Top 10 Things to do in Yoga Capital of the World

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You just read the header and are wondering where on earth this yoga capital is. If you haven’t googled it already, it is a town named Rishikesh in a northern state of India called Uttarakhand. Lower Himalayan range ‘Shivalik’ laps this quaint state, popular amongst domestic as well as international tourists alike.

As if the status of ‘Yoga Capital’ wasn’t enough, holiest river in the world, the Ganges, borders this town. It leaves you in awe of the Himalayas and the river, both in a single frame. What makes traveling here comfortable is the air, rail and road connectivity unlike many other towns in the state. Rishikesh is hardly 20 km away from the nearest Jolly Grant Airport that receives multiple flights from the national capital New Delhi, along with flights from Mumbai every day. Let’s see how you can both heal and spoil yourself at a place secretly popular even amongst Hollywood celebrities. 😉

1. Yoga and Meditation: No prize for guessing! 😛 Jokes apart, there are several ashrams (residential training centers) as well as individuals that teach yoga and meditation in traditional, modern as well as customized formats. The Ashrams include lodging and simple, healthy meals at a reasonable price. Most of these places either overlook or are at a walking distance from the Ganges. There are various levels of Yoga and Meditation that you can learn here, ranging from beginner to advanced, depending on your period of stay. For those unaware of what Yoga really does, it’s a holistic way of healing not just your body but also your mind and soul. Basically, it works at the higher union of the body, mind, and soul and activates your seven chakras when practiced regularly. People who religiously practice yoga and meditation are more intuitive and calm than those who don’t.

Do not underestimate the exposure and language proficiency of trainers on the merit of their appearance. Some of them have traveled and trained people across countries, humility is merely a by-product of spirituality. 🙂 Chanting shlokas during morning sessions can be an inclusive activity. It won’t be an exaggeration to say that you can learn to find serenity amidst chaos during and after your stay at this place with ‘good vibes’. Your trainers would invariably help you to understand the Indian culture and what makes it pioneer the ancient path to spirituality.

2. Ayurvedic Treatments: If Thai massage is all you have fancied so far, you are certainly in for a surprise. The traditional Indian massages have a wider range; add to them the enchanting ambiance and aromas and you are in heaven! ‘Shirodhara’, a treatment in which drops of aroma oil drop at the center of your forehead (the third eye spot) will relax you and get you the kind of sound sleep you wouldn’t have in ages. ‘Ayurveda’ the ancient medical science of India is comprehensive enough to understand and categorize body types and design a meal plan accordingly. The three body types are ‘vata’, ‘pita’ and ‘kapha’ that are categorized on the basis of physical symptoms and recommend a certain diet to suit them.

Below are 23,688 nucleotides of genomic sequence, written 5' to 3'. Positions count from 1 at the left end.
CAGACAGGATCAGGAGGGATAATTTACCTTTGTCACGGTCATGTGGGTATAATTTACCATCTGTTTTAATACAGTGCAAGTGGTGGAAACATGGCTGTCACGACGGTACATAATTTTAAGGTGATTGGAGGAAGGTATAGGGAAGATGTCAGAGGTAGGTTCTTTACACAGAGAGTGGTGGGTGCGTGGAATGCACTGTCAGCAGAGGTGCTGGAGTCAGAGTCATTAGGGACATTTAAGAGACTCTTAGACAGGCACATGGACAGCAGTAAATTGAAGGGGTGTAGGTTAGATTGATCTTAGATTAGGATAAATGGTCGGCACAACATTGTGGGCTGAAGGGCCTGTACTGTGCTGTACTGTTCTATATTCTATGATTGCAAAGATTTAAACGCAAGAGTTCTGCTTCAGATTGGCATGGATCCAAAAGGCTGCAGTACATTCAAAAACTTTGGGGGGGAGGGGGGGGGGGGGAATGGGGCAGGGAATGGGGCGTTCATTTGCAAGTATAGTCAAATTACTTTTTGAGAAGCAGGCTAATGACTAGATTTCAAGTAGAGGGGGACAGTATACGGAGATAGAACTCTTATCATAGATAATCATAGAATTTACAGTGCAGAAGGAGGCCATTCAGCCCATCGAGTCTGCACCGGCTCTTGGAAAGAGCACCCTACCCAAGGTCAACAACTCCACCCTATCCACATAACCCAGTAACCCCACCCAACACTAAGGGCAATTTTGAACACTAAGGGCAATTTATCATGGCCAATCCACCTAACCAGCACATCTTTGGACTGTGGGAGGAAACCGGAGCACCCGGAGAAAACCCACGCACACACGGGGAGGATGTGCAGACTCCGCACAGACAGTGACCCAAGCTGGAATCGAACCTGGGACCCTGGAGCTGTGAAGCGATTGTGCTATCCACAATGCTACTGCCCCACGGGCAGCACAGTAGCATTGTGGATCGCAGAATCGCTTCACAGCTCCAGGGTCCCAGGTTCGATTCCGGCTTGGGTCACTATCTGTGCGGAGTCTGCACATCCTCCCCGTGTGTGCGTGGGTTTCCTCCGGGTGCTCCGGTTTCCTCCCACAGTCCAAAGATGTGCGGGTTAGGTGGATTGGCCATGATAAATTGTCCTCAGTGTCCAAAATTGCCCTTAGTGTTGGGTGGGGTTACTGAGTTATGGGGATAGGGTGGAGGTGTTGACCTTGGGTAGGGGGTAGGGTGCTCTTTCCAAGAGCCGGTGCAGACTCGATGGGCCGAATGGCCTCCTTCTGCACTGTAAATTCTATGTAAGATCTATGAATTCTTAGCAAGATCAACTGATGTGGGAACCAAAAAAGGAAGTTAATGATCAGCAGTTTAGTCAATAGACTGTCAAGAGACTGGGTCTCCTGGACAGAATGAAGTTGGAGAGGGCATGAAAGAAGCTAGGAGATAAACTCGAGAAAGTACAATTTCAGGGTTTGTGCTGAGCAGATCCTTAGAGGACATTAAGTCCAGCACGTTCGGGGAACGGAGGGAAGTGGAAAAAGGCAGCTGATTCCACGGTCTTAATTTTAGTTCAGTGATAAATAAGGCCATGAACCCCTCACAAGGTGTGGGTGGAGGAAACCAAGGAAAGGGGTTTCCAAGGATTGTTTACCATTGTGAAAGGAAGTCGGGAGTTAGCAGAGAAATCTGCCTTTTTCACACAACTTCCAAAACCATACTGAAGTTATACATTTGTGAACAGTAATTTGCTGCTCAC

If you are willing to splurge, ‘Ananda in the Himalayas’, the Palace Estate in Narendranagar is the place for you. Hardly 18 km away from Rishikesh, this destination spa has been voted as world’s best numerous times by Conde Nast Traveller. Spanning 100 acres, the serenity of this heritage property will blow your mind. You can understand their level of seriousness by the fact that children below the age of 14 years are not allowed there. Their Spa team is big and comes from the best of training centers India has to offer. The food is as amazing as the services and staff, the friendliest I’ve ever seen. Complimentary morning Yoga sessions are only a trailer for what the rest of the day entails. They take guests for guided tours for Ganga-Aarti and Kunjadevi temple darshan as well. ‘Ananda’, meaning ‘euphoria’, is surely one of a kind experience. Oprah Winfrey, Kate Winslet, and Uma Thurman are some of the celebrities known to have stayed there.

3. Adventure Sports: Raft in the mighty Ganges, Bunjee-Jump off the Himalayas, Zip-Line across the river or choose Flying Fox and the Giant Swing; there is no dearth of adrenaline rush to give the spiritual image of Rishikesh goosebumps. There are plenty of rafting organizers in town, but choosing one with government license and high safety standards is recommended. One raft can take on board 6-8 pax, including 2 guides from the organizing company. Paddle-India is one of my favorite rafting organizers lately.

Camping and trekking are other activities you can indulge in. Camp right beside the Ganges and wake up to the sound of soothing waves. For those not willing to involve an organizer, you can buy camping apparel and equipment from Adventure Axis at Laxman-Jhula, Rishikesh. There are treks and hikes of various levels for beginners as well as experts. Roopkund trek on Nanda Devi glacier and Satopanth Trek from Badrinath are some of the most magnificent ones.

4. Ganga Aarti: See it to believe it and feel it. You don’t have to be a religious being to indulge in this meditative experience. When all elements of nature, including a holy fire, are in tandem, your soul is bound to feel gratitude. The priests clad in red uniforms chanting shlokas will only make the moments more stirring.

There’s a morning Aarti and there’s sunset Aarti, I have always attended the latter. There are 2 places where it takes place simultaneously. One at Parmarth Niketan in Ramjhula, across the bridge and the other in the main town of Rishikesh at Triveni Ghat. Times may vary in summer and winter so be advised to figure it out in advance.

5. Beatles Ashram: Yes, ‘The Beatles’ not only stayed in Rishikesh in 1968 but also paid their beloved place a tribute by dedicating it a song. Don’t believe me? Check out ‘The Rishikesh Song’ on youtube. I had it as a ringtone for months. 😀